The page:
Determinants of Neonatal Vitamin D Levels as Measured on Neonatal Dried Blood Spot Samples.
Smith CA., Sun C., Pezic A., Rodda C., Cameron F., Allen K., Craig ME., Carlin J., Dwyer T., Lucas RM., Eyles DW., Kemp AS., Ellis JA., Ponsonby AL.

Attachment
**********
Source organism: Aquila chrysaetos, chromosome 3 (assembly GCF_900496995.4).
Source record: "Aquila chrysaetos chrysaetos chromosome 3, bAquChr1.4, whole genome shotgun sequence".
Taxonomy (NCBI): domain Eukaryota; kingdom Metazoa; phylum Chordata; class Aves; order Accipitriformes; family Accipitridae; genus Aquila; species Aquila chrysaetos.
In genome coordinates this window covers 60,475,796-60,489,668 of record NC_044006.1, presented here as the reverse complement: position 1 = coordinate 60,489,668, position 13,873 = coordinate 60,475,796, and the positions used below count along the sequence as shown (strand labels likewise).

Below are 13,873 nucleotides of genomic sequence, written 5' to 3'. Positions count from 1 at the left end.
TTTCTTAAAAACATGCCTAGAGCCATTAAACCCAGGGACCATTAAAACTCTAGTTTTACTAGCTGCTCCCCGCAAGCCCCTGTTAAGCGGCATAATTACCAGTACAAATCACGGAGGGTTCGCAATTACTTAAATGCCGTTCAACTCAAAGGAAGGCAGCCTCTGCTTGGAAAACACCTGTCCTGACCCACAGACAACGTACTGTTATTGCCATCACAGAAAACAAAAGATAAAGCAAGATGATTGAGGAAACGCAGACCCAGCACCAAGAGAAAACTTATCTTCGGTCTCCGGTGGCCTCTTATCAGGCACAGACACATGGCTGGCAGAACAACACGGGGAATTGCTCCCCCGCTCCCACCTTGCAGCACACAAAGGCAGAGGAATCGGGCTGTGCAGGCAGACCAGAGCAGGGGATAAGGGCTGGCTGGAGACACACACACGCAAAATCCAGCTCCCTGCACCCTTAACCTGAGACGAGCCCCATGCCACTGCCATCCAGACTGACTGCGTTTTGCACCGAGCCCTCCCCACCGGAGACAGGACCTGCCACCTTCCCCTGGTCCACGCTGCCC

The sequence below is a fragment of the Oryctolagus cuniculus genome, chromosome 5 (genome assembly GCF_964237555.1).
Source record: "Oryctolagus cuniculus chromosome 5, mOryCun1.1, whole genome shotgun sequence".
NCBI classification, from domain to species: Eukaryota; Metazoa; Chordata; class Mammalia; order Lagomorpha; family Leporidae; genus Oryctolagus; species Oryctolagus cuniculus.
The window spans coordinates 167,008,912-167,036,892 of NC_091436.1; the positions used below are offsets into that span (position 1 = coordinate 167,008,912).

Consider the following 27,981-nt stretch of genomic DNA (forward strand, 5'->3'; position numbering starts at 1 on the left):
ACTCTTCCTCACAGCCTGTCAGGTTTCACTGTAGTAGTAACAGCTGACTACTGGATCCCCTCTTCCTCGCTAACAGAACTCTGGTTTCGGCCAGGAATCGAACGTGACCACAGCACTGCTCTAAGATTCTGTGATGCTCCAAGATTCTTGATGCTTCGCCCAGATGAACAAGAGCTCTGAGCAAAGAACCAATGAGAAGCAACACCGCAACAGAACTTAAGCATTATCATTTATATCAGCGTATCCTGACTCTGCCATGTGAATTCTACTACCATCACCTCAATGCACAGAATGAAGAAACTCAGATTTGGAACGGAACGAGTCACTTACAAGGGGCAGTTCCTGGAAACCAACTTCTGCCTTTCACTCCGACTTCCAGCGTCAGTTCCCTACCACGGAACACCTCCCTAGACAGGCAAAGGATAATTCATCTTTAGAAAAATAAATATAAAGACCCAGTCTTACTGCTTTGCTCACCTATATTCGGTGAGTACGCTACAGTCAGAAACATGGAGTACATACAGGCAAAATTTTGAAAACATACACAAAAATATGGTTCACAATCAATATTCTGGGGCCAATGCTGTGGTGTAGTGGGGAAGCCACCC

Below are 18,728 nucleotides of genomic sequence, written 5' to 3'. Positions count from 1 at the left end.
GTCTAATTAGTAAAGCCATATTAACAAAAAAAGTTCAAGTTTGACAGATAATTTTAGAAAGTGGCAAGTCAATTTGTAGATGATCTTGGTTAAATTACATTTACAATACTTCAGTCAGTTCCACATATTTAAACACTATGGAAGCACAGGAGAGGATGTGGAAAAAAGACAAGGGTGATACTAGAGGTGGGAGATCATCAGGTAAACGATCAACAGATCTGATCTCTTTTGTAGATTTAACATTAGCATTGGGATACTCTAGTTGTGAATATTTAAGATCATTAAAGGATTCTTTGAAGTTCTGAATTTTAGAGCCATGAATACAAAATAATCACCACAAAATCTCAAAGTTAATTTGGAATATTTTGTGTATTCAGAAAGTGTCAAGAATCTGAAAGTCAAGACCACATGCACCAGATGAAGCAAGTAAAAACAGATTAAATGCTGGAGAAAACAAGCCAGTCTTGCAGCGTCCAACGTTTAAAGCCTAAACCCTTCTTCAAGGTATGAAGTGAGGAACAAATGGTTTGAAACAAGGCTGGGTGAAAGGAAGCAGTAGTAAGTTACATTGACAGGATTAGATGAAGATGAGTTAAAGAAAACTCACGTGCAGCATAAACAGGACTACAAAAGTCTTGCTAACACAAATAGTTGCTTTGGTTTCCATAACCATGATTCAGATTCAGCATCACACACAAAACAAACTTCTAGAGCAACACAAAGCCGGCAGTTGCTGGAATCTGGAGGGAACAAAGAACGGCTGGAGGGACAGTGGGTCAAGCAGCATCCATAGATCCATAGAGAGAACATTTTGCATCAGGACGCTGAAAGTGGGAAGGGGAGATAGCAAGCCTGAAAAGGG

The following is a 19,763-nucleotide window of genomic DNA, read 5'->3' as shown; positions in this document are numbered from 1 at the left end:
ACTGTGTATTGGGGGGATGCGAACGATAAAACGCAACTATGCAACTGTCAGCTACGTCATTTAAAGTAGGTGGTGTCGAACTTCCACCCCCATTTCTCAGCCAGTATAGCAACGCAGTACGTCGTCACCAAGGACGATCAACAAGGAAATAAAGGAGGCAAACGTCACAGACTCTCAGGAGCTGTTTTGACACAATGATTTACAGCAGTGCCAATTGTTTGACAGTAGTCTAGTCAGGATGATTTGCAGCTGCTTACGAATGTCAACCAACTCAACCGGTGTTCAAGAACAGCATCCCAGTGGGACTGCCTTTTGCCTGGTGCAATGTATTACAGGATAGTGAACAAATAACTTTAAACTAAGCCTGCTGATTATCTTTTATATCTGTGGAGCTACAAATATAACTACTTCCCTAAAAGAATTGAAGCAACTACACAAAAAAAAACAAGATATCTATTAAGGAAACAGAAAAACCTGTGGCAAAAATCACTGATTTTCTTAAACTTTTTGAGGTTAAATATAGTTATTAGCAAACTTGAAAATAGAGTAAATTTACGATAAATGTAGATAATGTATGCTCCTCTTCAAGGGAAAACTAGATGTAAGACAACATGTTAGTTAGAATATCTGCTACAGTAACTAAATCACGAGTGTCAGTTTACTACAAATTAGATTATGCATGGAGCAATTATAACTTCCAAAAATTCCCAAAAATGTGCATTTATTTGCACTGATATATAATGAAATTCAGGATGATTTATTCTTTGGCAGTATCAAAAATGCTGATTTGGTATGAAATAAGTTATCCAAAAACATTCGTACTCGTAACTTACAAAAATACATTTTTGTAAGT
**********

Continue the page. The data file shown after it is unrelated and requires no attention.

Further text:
BACKGROUND: Vitamin D deficiency is linked to adverse childhood health outcomes, yet data on the distribution and quantifiable determinants of neonatal 25-hydroxyvitamin D3 (25OHD) concentration, a vitamin D biomarker, are limited. OBJECTIVE: Our aim was to identify determinants of neonatal 25OHD concentration, measured using neonatal dried blood spots (DBS). METHODS: A total of 259 ethnically diverse children aged 0-16 years born in Victoria, Australia, were recruited. Data included maternal sun exposure, skin type, 25OHD concentration on stored neonatal DBS, and genotypes at the target genes. Associations were investigated using multiple linear regression models. RESULTS: The median 25OHD concentration was 29.2 nmol/l (IQR 18.0-47.4). Measured 25OHD was <50 nmol/l in almost half of the neonatal sample. Ambient ultraviolet radiation (UVR) 6 weeks before birth was the strongest predictor of neonatal 25OHD, accounting for 23% of its variation. A further 10% was explained by infant genetic variants at GC (rs2282679), the gene encoding the vitamin D binding protein, and DHCR7 (rs12785878), a gene required for synthesis of 7-dehydrocholesterol, a precursor to 25OHD. DBS age explained 7%, and patterns of maternal sun exposure and clothing choices accounted for 4%. A child's skin colour was strongly associated with GC gene variants and not independent of these variants in predicting 25OHD. The final model explained 43% of the total variance in neonatal 25OHD concentration. CONCLUSION: Maternal lifestyle factors and infant genetic variants predict neonatal 25OHD levels; the importance of maternal UVR exposure in late pregnancy is highlighted.